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Protozoan Diseases - GIARDIASIS

Most common intestinal protozoan parasite of people in the U.S.

AGENT:

Giardia lamblia - has both a cyst (infective) and trophozoite form

RESERVOIR AND INCIDENCE:

The parasite occurs worldwide and is nearly universal in children in developing countries. Humans are the reservoir for Giardia, but dogs and beavers have been implicated as a zoonotic source of infection. In psittacines, the disease is commonly found in cockatiels and budgerigars. Giardiasis is a well-recognized problem in special groups including travelers, campers, male homosexuals, and persons with impaired immune states. However, Giardiasis does not appear to be an opportunistic infection in AIDS.

TRANSMISSION:

Only the cyst form is infectious by the oral route; trophozoites are destroyed by gastric acidity. Most infections are sporadic, resulting from cysts transmitted as a result of fecal contamination of water or food, by person-to-person contact, or by anal-oral sexual contact. After the cysts are ingested, trophozoites emerge in the duodenum and jejunum. They can cause epithelial damage, atrophy of villi, hypertrophic crypts, and extensive cellular infiltration of the lamina propria by lymphocytes, plasma cells, and neutrophils.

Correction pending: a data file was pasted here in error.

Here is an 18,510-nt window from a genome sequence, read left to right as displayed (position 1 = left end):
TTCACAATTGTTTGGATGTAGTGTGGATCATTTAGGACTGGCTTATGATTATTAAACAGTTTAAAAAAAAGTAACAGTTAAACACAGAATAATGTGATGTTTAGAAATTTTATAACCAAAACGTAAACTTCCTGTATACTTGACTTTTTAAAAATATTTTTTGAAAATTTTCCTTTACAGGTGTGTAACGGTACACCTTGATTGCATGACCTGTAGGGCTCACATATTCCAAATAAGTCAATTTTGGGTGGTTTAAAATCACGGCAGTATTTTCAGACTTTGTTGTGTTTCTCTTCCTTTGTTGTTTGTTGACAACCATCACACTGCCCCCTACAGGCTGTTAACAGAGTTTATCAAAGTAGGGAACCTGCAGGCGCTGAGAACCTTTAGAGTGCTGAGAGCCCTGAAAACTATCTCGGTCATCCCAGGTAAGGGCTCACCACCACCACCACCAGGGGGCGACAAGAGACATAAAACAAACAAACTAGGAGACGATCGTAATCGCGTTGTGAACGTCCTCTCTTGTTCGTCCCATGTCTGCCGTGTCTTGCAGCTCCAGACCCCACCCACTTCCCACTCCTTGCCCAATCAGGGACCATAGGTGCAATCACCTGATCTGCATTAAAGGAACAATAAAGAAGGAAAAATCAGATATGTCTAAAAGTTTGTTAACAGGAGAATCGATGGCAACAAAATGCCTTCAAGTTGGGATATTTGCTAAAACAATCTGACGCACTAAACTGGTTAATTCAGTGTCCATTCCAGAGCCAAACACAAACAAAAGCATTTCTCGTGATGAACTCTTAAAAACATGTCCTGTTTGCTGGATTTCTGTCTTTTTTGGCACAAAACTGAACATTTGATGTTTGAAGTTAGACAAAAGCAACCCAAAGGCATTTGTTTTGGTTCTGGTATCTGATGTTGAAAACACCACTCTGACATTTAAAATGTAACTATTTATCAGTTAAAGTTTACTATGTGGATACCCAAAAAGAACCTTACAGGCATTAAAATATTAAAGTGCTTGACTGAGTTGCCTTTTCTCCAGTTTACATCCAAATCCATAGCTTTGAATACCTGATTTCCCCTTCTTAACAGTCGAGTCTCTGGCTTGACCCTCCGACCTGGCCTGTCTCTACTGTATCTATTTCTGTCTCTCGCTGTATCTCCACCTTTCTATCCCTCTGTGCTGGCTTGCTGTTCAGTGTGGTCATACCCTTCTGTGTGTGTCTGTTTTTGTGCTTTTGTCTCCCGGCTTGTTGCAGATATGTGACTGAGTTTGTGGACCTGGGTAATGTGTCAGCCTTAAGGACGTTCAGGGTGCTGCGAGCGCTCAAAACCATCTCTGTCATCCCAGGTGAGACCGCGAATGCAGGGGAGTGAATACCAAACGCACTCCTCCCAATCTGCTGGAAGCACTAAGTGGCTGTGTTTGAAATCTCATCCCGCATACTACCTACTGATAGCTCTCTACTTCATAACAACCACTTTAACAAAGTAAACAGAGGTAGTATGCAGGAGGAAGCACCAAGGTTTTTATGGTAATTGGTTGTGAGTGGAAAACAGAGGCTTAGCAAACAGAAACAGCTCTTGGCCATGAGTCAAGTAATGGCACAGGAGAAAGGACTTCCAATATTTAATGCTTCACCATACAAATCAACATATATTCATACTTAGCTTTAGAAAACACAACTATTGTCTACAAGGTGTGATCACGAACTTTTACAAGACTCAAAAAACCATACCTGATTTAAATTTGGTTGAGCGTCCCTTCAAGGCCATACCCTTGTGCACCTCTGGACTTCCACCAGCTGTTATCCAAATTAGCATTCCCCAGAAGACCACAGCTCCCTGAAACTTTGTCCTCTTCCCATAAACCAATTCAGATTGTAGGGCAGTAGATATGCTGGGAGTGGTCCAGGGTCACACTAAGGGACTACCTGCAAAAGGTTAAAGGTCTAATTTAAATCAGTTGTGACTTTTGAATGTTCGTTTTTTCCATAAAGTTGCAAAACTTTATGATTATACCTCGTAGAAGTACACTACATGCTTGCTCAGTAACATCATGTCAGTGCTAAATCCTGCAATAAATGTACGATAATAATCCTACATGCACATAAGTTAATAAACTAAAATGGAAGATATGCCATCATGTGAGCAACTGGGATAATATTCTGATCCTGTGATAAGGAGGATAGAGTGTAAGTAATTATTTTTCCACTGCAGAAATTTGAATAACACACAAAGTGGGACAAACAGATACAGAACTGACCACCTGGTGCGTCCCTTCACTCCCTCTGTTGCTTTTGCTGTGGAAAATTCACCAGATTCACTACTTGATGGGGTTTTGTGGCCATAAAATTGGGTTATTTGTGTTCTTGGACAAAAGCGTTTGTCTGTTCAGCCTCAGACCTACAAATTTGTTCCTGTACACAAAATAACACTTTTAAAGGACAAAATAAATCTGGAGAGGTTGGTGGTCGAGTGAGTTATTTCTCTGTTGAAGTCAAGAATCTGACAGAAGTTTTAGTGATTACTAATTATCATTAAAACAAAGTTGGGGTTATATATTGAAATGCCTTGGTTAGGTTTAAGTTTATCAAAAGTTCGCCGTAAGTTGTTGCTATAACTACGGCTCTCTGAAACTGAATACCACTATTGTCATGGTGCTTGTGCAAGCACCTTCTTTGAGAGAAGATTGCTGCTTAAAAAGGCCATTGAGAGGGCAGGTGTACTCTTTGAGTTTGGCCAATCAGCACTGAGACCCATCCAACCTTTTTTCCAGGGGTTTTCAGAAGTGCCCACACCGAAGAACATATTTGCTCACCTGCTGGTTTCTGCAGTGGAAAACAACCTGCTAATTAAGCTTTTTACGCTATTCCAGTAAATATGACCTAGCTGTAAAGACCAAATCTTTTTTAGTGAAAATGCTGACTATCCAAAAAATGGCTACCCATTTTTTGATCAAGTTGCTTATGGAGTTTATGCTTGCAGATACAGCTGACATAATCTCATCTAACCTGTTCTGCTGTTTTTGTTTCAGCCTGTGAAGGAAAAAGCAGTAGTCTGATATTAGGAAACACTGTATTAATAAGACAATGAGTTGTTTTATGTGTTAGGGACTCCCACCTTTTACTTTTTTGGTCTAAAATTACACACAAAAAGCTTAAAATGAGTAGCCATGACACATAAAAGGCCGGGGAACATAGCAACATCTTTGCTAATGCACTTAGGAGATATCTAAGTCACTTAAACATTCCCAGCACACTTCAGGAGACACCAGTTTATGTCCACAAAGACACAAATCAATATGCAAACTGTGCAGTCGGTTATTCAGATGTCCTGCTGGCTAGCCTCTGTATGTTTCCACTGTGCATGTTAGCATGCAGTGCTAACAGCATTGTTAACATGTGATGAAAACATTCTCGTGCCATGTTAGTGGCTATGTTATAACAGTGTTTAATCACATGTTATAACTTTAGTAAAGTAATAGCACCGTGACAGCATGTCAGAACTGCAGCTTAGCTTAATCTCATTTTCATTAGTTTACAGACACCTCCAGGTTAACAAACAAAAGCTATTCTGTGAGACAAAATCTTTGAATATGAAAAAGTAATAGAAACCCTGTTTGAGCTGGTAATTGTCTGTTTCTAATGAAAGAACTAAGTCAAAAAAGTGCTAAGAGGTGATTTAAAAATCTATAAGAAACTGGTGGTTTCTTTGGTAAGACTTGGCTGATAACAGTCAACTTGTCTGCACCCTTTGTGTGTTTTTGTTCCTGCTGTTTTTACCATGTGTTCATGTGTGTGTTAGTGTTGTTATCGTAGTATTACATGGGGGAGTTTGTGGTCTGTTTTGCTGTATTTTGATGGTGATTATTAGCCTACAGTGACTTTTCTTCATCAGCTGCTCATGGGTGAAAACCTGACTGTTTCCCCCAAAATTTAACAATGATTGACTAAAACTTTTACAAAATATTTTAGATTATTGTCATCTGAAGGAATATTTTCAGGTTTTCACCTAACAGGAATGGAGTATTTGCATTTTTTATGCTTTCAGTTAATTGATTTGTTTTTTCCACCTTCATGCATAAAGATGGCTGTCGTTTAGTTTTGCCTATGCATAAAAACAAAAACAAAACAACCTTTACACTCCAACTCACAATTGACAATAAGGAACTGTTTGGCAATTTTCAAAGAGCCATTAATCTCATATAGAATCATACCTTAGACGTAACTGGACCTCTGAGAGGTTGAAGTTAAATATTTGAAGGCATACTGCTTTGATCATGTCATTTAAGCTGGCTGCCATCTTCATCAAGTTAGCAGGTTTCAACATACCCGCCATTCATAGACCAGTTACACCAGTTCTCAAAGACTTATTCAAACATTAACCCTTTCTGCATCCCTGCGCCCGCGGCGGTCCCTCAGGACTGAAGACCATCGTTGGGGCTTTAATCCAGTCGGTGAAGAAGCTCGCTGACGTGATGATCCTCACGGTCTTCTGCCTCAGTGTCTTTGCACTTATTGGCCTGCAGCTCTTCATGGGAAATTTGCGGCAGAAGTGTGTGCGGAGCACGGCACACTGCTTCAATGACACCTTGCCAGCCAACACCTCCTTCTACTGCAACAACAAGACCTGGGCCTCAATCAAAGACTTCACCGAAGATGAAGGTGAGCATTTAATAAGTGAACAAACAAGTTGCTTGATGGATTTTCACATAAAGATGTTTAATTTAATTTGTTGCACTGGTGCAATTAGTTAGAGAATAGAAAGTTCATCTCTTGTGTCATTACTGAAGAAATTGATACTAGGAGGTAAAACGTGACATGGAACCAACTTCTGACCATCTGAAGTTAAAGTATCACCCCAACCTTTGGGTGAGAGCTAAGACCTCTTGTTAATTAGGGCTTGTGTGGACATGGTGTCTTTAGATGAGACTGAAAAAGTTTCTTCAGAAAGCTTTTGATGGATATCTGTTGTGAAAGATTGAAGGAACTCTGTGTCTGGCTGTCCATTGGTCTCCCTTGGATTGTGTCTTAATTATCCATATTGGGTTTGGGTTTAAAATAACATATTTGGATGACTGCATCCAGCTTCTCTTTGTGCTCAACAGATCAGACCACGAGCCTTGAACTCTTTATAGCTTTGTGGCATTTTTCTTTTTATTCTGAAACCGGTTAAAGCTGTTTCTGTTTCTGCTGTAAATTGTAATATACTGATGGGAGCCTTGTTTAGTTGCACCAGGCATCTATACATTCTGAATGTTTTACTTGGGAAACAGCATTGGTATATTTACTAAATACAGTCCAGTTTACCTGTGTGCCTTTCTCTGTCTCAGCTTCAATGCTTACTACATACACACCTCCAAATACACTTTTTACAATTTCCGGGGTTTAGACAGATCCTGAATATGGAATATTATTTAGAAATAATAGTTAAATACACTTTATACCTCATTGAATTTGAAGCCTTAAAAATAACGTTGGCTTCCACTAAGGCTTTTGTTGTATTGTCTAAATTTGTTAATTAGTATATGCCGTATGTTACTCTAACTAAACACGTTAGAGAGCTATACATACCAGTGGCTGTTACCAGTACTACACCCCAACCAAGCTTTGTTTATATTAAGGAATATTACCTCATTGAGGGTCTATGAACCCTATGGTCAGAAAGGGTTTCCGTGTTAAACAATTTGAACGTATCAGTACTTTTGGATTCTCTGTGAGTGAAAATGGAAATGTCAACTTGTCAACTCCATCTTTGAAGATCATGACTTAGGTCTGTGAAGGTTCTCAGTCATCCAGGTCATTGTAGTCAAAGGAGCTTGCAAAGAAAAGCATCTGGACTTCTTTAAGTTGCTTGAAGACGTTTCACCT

DISEASE IN ANIMALS:

Giardia infections in dogs and cats may be inapparent or produce weight loss and chronic diarrhea or steatorrhea, which can be continuous or intermittent, particularly in puppies and kittens. Calves with clinical giardiasis have been reported. Feces are usually soft, poorly formed, pale, and contain mucus. Gross intestinal lesions are seldom evident, although microscopic lesions, consisting of villous atrophy and cuboidal enterocytes, may be present.

DISEASE IN MAN:

Most infections are asymptomatic. In some cases, acute or chronic diarrhea, mild to severe, with bulky, greasy, frothy, malodorous stools, free of pus and blood. Upper abdominal discomfort, cramps, distention, excessive flatus, and lassitude.

DIAGNOSIS:

Diagnosis is by identifying cysts or trophozoites in feces or duodenal fluid. Unless they can be examined with an hour, specimens should be preserved immediately in a fixative. Three stool specimens should be examined at intervals of 2 days or longer. A stool ELISA test or IgM serology are available.

TREATMENT:

Tinidazole, Metronidazole (FLAGYL), quinacrine, or furazolidone. Alternative drugs are Tinidazole or albendazole.

PREVENTION/CONTROL:

Fecals to screen dogs and NHP's. Hygiene, protective clothing, when handling animals. Prevention requires safe water supplies, sanitary disposal of human feces, adequate cooking of foods to destroy cysts, protection of foods from fly contamination, washing hands after defecation and before preparing or eating foods, and, in endemic areas, avoidance of foods that cannot be cooked or peeled.

  • Giardiasis